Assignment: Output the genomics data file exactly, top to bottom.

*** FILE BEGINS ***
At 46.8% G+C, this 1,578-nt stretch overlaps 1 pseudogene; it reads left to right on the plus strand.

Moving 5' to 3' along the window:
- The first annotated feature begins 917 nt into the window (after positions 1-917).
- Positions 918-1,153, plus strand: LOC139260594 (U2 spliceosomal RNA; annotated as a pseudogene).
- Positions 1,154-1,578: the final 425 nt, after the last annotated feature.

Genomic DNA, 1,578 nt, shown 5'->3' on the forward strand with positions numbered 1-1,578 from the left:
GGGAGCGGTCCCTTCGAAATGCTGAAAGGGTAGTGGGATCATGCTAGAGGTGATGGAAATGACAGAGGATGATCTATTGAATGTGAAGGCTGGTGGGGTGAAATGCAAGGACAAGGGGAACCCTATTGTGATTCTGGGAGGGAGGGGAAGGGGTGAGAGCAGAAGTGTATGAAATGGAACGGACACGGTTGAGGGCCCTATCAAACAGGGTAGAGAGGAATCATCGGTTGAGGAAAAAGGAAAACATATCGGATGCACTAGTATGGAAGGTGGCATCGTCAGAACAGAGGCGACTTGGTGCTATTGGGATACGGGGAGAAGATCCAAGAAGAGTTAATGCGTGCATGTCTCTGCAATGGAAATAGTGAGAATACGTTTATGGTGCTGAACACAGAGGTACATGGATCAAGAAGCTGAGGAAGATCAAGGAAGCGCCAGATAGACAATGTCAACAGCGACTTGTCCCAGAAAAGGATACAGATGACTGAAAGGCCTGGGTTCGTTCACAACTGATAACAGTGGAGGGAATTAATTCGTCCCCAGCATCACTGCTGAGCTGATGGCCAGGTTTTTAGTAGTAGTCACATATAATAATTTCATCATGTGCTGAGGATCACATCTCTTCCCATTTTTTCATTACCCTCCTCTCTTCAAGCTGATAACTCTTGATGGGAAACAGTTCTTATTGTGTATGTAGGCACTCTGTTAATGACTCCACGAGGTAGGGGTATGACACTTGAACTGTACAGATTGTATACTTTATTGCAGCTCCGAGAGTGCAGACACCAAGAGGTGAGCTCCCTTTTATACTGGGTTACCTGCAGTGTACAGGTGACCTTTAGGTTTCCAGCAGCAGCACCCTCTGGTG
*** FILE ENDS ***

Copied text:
At 46.8% G+C, this 1,578-nt stretch overlaps 1 pseudogene; it reads left to right on the plus strand.

Moving 5' to 3' along the window:
- The first annotated feature begins 917 nt into the window (after positions 1-917).
- Positions 918-1,153, plus strand: LOC139260594 (U2 spliceosomal RNA; annotated as a pseudogene).
- Positions 1,154-1,578: the final 425 nt, after the last annotated feature.

Genomic DNA, 1,578 nt, shown 5'->3' on the forward strand with positions numbered 1-1,578 from the left:
GGGAGCGGTCCCTTCGAAATGCTGAAAGGGTAGTGGGATCATGCTAGAGGTGATGGAAATGACAGAGGATGATCTATTGAATGTGAAGGCTGGTGGGGTGAAATGCAAGGACAAGGGGAACCCTATTGTGATTCTGGGAGGGAGGGGAAGGGGTGAGAGCAGAAGTGTATGAAATGGAACGGACACGGTTGAGGGCCCTATCAAACAGGGTAGAGAGGAATCATCGGTTGAGGAAAAAGGAAAACATATCGGATGCACTAGTATGGAAGGTGGCATCGTCAGAACAGAGGCGACTTGGTGCTATTGGGATACGGGGAGAAGATCCAAGAAGAGTTAATGCGTGCATGTCTCTGCAATGGAAATAGTGAGAATACGTTTATGGTGCTGAACACAGAGGTACATGGATCAAGAAGCTGAGGAAGATCAAGGAAGCGCCAGATAGACAATGTCAACAGCGACTTGTCCCAGAAAAGGATACAGATGACTGAAAGGCCTGGGTTCGTTCACAACTGATAACAGTGGAGGGAATTAATTCGTCCCCAGCATCACTGCTGAGCTGATGGCCAGGTTTTTAGTAGTAGTCACATATAATAATTTCATCATGTGCTGAGGATCACATCTCTTCCCATTTTTTCATTACCCTCCTCTCTTCAAGCTGATAACTCTTGATGGGAAACAGTTCTTATTGTGTATGTAGGCACTCTGTTAATGACTCCACGAGGTAGGGGTATGACACTTGAACTGTACAGATTGTATACTTTATTGCAGCTCCGAGAGTGCAGACACCAAGAGGTGAGCTCCCTTTTATACTGGGTTACCTGCAGTGTACAGGTGACCTTTAGGTTTCCAGCAGCAGCACCCTCTGGTG